Let’s Talk

What Do I Say Exactly . . . to be a Repairer
of the Breach? Part 4

Q. You’ve talked recently about being repairers of the breach. Would you share more examples of what this looks like?

A. Let’s Talk! Reconciliation is a big subject for any time of the year, but the broken places seem to show up even more during the holidays. If you pray, think about asking for wisdom for what exactly to say and what not to say to others.

You might also want to choose to respond and not to react to difficult people or difficult subjects. When we react, we get defensive and start unraveling. Whereas, if we choose a response that is measured, fair, and truthful—and spoken in love—repair and restoration have a presence.

Walking away or physically removing yourself from a verbal conflict is often a good choice too. It can be a strong message, not a sign of weakness. For years I have shared with small children that if they are in a pressured situation, it’s okay to just turn and walk away. One doesn’t have to say a word, or if that feels awkward, say, “excuse me” as you leave.

Many times we wait for the “someone” who has been “most at fault” to initiate forgiveness. But, consider this: who is in the stronger position to initiate forgiveness? Maybe it’s you. The stronger, the more mature one can start the conversation!

For Deeper Reflection

James 1: 5 and 19 “But if any of you lacks wisdom, let him ask of God, who gives to all generously and without reproach, and it will be given to him . . . . everyone must be quick to hear, slow to speak and slow to anger.”
Proverbs 16:7 “When a man’s ways please the LORD, He makes even his enemies to be at peace with him.”

Helen B. McIntosh has a doctorate in counseling psychology and is a national board certified professional counselor and certified in reality therapy. An educator for 19 years, Dr. McIntosh is an author, a highly demanded national speaker and inventor of the Peace Rug®, an international curriculum for conflict resolution.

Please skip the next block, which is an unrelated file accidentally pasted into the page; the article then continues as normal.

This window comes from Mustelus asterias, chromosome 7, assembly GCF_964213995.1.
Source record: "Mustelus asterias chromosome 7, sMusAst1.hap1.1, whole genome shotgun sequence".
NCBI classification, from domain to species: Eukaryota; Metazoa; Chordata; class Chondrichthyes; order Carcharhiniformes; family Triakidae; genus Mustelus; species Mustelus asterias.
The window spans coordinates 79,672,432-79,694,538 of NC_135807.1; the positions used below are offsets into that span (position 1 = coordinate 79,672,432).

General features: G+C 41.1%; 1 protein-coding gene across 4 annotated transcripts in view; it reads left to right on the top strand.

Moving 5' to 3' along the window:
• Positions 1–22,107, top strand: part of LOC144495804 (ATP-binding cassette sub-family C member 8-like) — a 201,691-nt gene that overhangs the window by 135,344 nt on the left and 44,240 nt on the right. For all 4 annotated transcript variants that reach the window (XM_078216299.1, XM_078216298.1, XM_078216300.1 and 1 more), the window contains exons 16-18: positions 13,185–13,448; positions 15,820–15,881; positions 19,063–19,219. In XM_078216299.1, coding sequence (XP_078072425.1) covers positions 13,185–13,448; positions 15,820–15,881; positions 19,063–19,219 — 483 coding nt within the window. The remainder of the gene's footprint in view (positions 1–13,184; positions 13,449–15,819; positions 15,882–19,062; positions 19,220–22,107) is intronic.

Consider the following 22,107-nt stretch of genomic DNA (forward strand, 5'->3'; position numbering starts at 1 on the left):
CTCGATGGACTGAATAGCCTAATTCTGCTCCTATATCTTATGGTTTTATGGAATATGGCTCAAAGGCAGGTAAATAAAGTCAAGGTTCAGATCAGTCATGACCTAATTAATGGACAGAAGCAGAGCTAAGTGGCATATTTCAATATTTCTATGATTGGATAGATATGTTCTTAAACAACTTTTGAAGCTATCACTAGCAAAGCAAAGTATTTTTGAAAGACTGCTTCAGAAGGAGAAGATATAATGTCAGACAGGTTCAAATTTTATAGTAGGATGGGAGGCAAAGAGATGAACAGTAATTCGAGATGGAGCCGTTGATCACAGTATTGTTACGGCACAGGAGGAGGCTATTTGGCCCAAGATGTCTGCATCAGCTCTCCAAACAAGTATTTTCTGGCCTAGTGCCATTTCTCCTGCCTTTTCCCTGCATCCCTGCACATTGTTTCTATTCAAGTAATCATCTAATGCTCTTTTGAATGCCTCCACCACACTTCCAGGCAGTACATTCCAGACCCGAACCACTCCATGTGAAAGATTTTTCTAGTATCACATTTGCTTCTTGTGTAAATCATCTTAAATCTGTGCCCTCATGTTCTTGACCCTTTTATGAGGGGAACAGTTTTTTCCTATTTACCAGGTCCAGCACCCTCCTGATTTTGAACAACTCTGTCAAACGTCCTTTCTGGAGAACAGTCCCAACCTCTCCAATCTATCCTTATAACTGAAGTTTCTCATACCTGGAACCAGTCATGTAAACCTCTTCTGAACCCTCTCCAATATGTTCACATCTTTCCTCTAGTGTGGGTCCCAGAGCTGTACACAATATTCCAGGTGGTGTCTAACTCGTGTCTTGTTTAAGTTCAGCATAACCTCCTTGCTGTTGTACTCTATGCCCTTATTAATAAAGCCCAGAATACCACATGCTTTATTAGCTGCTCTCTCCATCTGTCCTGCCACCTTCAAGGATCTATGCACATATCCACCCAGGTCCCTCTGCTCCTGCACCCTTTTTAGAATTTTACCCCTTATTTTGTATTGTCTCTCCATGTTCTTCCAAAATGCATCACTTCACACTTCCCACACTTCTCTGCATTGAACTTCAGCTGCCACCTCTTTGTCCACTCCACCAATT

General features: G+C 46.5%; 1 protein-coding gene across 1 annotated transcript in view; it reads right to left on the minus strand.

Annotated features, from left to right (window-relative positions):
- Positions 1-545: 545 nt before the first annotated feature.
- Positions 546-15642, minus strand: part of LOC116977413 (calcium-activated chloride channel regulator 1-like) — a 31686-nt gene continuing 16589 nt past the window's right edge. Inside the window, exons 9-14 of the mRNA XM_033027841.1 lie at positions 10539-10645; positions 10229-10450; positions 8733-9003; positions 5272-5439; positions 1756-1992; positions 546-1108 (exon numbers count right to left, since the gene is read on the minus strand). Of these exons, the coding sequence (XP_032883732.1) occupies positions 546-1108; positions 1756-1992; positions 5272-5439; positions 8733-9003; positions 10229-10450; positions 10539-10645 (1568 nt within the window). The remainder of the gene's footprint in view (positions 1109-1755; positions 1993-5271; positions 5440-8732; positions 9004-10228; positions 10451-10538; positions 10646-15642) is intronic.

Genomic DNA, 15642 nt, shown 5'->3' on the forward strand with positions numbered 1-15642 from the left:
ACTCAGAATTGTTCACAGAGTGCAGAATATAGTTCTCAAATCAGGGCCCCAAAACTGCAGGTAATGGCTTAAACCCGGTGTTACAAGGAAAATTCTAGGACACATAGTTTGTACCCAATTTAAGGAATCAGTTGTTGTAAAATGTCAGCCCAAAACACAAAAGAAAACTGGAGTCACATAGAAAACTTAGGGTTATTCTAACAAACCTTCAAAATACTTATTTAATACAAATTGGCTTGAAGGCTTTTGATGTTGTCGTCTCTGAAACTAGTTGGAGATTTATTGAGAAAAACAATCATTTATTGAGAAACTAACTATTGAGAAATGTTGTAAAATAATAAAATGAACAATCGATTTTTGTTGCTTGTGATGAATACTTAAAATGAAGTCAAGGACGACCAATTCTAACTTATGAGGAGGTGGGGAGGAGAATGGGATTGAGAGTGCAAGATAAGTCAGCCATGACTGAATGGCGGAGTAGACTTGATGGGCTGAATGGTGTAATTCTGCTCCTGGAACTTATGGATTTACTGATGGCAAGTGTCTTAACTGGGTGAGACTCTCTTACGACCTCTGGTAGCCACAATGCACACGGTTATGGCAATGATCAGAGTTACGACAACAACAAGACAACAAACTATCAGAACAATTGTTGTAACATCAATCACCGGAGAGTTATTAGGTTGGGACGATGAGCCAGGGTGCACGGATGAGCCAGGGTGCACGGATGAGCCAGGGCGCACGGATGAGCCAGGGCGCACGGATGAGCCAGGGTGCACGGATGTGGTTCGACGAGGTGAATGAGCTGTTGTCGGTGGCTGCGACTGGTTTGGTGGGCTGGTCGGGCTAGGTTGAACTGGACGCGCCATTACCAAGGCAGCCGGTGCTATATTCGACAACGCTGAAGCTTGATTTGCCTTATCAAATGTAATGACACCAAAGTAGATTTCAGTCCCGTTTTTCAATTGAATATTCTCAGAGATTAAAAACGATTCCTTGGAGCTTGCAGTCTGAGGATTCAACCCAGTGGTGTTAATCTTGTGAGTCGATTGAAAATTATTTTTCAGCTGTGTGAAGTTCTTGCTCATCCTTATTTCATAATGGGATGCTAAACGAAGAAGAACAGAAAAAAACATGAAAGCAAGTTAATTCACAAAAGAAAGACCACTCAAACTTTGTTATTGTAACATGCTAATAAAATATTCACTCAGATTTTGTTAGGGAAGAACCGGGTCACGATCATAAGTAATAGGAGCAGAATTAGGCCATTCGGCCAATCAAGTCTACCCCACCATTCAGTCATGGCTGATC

You can contact me confidentially at DrHelen@braveandresilient.com

Let’s Talk

Forgiveness in the New Year

Q. As I start the New Year, what can I do to help my relationships?

A. Let’s Talk! A great start would be to make sure you have cleared up any issues in your relationships. Maybe you have been faithful to take care of clearing up your part of the problem and asking forgiveness immediately “after” — but if not, here’s a review of the language you might want to use, PLUS a new important question at the end.

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“I was wrong to [name the offense such as “to be so unloving” or “to be so thoughtless” or “to hurt your feelings,” etc.] and I am so sorry. Will you forgive me?” Then you wait for the answer. Here is the new question I learned a few weeks ago from my dear friend Martha Wolfe. You ask, “IS THERE ANYTHING ELSE?”

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How utterly stunning! When you take the initiative like this in your relationships, you have gone beyond an act of obedience and are bravely going to a vulnerable place of restoration.

Martha had a few additional thoughts: “When you go to the person you are asking forgiveness from, make sure you have already forgiven the individual in your heart for any offense. This makes your heart clear ahead of time toward the person. You can now concentrate on asking forgiveness for YOUR wrongs. Of course unexpected things can come up in the conversation and you will deal with those as they happen.”

It’s both terrifying and freeing all in one to settle issues in a relationship, but if your heart really wants to restore that relationship, the resolution is worth it. Have a brave week!

Deeper Reflection

Ephesians 3:20Now unto him that is able to do exceeding abundantly above all that we ask or think, according to the power that worketh in us . . . .”

Helen B. McIntosh has a doctorate in counseling psychology and is a national board certified professional counselor and certified in reality therapy. An educator for 19 years, Dr. McIntosh is an author, a highly demanded national speaker and inventor of the Peace Rug®, an international curriculum for conflict resolution.

You can contact me confidentially at DrHelen@braveandresilient.com